These scattered observations are not meant – in any way – to serve as a full-blown defence of structural analysis in the Indian constitutional context; they are meant only to serve as a point of departure, and at the very least, establish it as a credible (and perhaps intuitively more desirable) alternative to textualism (and what often comes to be – but by no means necessarily is – its corollary, originalism). Let us now consider what structural analysis would look like in practice.
As we all know, the Delhi High Court in Naz Foundation v. NCT decriminalised homosexuality, holding that insofar as S. 377 of the Indian Penal Code made sexual intercourse between consenting adults a crime, it was unconstitutional. This decision was appealed, heard by a two-judge bench in 2012, and the decision is due within the next three months. The Delhi High Court grounded its judgment in many constitutional provisions; specifically, let us consider its holding on Art. 15(1), which states:
“The State shall not discriminate against any citizen on grounds only of religion, race, caste, sex, place of birth or any of them.”
The Court held that the word “sex” includes “sexual orientation”, and that therefore, discrimination on the basis of sexual orientation is impermissible.
Did the “public meaning” of the word “sex” in 1950 include sexual orientation? Perhaps not – that is, if the question makes any sense in a country where the majority didn’t even speak English. Did Nehru, Ambedkar, Patel and the rest contemplate that they were prohibiting discrimination on the basis of sexual orientation? Probably not – but then again, they probably didn’t think they were permitting it either – in all likelihood, the issue didn’t cross their minds. What would they have said if the question had been put to them? We don’t know – perhaps they would have gone with the dominant prevailing opinion that homosexuality was a form of disease (but perhaps not); what would they conceivably say if we could bring them back from the grave, put copies of the Wolfenden Committee Report, reams of medical evidence and the lead opinion of Lawrence v Texas before them – and ask them for their opinion? Again, we don’t know. Textualism, originalism, original intent – these theories simply give us little to no purchase on the issue. Yet even if they did, their relevance would be limited at best – because as we have argued, the enquiry is not about determining the most accurate possible meaning of a given text.
So much for what we don’t know. Here is what we do know: Article 15 prohibits discrimination on a number of grounds: religion, race, caste, sex and place of birth. With the possible and partial exception of religion, what unites these features is that they are all essential aspects of any individual’s private and public identity (by public personality, I mean a series of labels used by the society to identify her and differentiate her from others) that she is born into and is powerless to choose or change. To this we can add Article 16(2) (prohibition of discrimination in employment on similar categories); Article 17 (prohibition of untouchability – discrimination on the basis of birth); and Article 18 (abolition of titles – advantages (a form of discrimination), normally on the basis of birth). Let us – summarily – call this the “non-disrcimination principle”.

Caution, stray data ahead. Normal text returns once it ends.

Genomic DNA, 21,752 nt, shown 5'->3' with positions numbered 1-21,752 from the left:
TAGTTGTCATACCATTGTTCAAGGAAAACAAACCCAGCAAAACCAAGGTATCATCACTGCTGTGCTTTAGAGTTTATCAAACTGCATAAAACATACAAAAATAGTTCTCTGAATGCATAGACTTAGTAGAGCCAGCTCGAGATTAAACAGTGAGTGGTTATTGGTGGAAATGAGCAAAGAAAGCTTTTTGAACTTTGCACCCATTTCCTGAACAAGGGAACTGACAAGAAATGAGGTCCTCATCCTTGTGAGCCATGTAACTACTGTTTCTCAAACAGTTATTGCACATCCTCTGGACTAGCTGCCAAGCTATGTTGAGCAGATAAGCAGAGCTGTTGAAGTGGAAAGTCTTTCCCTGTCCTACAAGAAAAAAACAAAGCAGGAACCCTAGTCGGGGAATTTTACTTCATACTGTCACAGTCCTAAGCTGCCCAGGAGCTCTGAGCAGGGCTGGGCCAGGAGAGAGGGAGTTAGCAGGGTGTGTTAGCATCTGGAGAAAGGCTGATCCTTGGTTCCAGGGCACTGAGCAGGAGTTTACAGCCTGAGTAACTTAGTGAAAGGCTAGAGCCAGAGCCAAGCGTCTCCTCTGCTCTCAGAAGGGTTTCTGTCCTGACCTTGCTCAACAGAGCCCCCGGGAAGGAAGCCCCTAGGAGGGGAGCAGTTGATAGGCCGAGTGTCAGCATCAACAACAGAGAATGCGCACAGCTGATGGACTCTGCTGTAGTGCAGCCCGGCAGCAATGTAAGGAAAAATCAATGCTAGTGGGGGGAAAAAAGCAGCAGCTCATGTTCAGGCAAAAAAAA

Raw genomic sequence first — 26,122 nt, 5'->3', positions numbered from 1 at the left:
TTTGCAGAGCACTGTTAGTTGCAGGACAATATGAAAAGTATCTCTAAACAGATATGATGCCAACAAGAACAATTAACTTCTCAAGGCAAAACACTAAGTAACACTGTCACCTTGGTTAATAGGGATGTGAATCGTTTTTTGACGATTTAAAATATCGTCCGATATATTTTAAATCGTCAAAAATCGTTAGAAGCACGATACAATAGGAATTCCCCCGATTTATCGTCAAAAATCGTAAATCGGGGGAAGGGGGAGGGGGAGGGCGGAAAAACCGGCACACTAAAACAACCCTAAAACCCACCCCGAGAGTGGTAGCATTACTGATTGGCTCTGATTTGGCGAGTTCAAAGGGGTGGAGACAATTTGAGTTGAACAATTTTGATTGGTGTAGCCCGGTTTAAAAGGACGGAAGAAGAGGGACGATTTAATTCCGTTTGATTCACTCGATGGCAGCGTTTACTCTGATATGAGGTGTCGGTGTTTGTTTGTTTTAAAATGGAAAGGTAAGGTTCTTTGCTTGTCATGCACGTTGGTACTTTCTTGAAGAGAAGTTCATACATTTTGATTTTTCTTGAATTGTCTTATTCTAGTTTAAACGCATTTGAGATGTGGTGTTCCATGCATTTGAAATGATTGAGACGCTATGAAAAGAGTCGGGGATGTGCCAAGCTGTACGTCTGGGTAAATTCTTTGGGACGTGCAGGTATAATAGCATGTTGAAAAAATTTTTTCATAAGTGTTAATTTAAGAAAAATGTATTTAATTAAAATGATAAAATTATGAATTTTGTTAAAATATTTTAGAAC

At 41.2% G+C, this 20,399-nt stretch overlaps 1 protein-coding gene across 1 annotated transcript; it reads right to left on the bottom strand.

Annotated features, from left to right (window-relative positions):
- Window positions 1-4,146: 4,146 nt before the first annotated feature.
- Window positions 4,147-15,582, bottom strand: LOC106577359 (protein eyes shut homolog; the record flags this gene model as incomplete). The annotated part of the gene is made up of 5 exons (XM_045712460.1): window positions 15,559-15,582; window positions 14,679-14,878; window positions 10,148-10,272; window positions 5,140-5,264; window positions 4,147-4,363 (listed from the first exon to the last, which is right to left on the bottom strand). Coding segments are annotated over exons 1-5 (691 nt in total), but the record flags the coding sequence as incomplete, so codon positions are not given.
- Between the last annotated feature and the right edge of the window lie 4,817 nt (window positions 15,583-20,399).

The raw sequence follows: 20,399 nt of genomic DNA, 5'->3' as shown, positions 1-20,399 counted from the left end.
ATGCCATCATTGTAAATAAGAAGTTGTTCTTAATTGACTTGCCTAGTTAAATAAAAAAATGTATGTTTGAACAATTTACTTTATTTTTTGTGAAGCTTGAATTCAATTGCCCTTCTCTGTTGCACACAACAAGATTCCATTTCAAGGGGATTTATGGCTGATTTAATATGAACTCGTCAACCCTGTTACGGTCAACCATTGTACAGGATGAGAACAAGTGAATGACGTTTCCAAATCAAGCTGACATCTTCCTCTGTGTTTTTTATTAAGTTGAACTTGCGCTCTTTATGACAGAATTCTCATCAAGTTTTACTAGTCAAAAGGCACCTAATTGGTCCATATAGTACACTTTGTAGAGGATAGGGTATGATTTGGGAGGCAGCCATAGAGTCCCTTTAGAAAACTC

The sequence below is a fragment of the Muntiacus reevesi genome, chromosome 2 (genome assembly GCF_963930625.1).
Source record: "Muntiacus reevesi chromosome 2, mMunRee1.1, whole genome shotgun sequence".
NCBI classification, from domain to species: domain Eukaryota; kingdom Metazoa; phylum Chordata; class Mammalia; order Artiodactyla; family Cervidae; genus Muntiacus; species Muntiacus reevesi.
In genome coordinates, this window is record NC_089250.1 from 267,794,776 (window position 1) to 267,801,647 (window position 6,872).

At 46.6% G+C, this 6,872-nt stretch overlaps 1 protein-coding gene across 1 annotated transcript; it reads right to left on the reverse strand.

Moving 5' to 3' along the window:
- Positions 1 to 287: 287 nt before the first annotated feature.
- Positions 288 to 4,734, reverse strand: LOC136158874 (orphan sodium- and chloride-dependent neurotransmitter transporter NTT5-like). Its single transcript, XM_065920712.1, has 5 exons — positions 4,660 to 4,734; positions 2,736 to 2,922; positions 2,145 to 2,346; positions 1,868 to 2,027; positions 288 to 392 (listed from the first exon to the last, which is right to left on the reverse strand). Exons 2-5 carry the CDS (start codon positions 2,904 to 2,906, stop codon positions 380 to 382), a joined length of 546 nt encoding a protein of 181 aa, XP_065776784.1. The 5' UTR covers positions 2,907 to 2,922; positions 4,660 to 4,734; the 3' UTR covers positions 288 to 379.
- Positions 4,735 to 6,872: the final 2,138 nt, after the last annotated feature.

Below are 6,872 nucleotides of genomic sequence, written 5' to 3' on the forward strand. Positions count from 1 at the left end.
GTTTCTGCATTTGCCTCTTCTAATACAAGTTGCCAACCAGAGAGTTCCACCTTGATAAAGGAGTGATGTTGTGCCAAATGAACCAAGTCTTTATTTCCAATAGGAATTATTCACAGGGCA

Now let us consider Articles 19 and 25. Article 19 guarantees the freedom of speech and expression, assembly, association, movement, residence and profession; each of these freedoms, it can hardly be disputed, are fundamental for two reasons: first, they are essential expressions of individual (and, for that matter, communitarian) personality; in the words of Justice Kennedy in Planned Parenthood v Casey:
“At the heart of liberty is the right to define one’s own concept of existence, of meaning, of the universe, and of the mystery of human life…. people have organized intimate relationships and made choices that define their views of themselves and their places in society.”
Secondly, as Dworkin puts it, these freedoms ensure that every citizen of the polity is provided the opportunity to contribute towards shaping the moral, cultural and political environment that she finds herself in – and that that, in turn, is the very essence of government according equal respect and concern to all its citizens. To this we add Article 25, that guarantees the freedom of conscience and religion (and further, the entire scheme from Articles 26 to 30); and indeed, arguable the two most important freedoms within this set (speech and conscience) are not limited by public interest concerns. Let us summarily call this the “autonomy principle”.
We are now in a position to understand why not only the Delhi High Court’s reading of “sexual orientation” into “sex” was not only correct, but the only possible correct decision. Our Constitution is structurally committed to a two-pronged principled attitude towards individuals: freedom in those matters that are related to the most fundamental expression of one’s humanity and personality (autonomy principle); and no discrimination on the basis of aspects of private and public identity that a person is born with and into (non-discrimination principle). And these principles stem not from any one provision, but a combination of Articles 14, 15, 16, 17, 18, 19, 25 and 26 to 30.
Can anyone seriously deny that sexuality is integrally – and centrally – consistent with both these principles? Constitutionally, therefore, there is no warrant for the Supreme Court to interfere with the judgment of the Delhi High Court; a contrary opinion would imply that our Constitution is committed to the non-discrimination and respect principles (as discussed above) – but in an entirely insupportable, capricious, arbitrary and unprincipled fashion, withholds that commitment from homosexuals. That certainly cannot be the Constitution we live under, or the Constitution to which we owe our allegiance.